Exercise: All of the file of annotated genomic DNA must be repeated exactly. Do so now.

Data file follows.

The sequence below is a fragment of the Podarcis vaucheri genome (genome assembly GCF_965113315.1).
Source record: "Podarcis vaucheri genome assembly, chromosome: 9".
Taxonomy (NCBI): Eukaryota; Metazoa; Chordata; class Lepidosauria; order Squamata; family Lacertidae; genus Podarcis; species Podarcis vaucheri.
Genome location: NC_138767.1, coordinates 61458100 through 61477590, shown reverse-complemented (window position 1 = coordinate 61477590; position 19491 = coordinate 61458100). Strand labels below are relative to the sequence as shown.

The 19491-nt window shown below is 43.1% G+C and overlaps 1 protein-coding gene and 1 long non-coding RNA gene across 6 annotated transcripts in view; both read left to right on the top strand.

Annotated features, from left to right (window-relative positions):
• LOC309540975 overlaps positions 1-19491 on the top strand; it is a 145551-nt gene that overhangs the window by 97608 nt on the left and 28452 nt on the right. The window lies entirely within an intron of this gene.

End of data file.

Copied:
The sequence below is a fragment of the Podarcis vaucheri genome (genome assembly GCF_965113315.1).
Source record: "Podarcis vaucheri genome assembly, chromosome: 9".
Taxonomy (NCBI): Eukaryota; Metazoa; Chordata; class Lepidosauria; order Squamata; family Lacertidae; genus Podarcis; species Podarcis vaucheri.
Genome location: NC_138767.1, coordinates 61458100 through 61477590, shown reverse-complemented (window position 1 = coordinate 61477590; position 19491 = coordinate 61458100). Strand labels below are relative to the sequence as shown.

The 19491-nt window shown below is 43.1% G+C and overlaps 1 protein-coding gene and 1 long non-coding RNA gene across 6 annotated transcripts in view; both read left to right on the top strand.

Annotated features, from left to right (window-relative positions):
• LOC309540975 overlaps positions 1-19491 on the top strand; it is a 145551-nt gene that overhangs the window by 97608 nt on the left and 28452 nt on the right. The window lies entirely within an intron of this gene.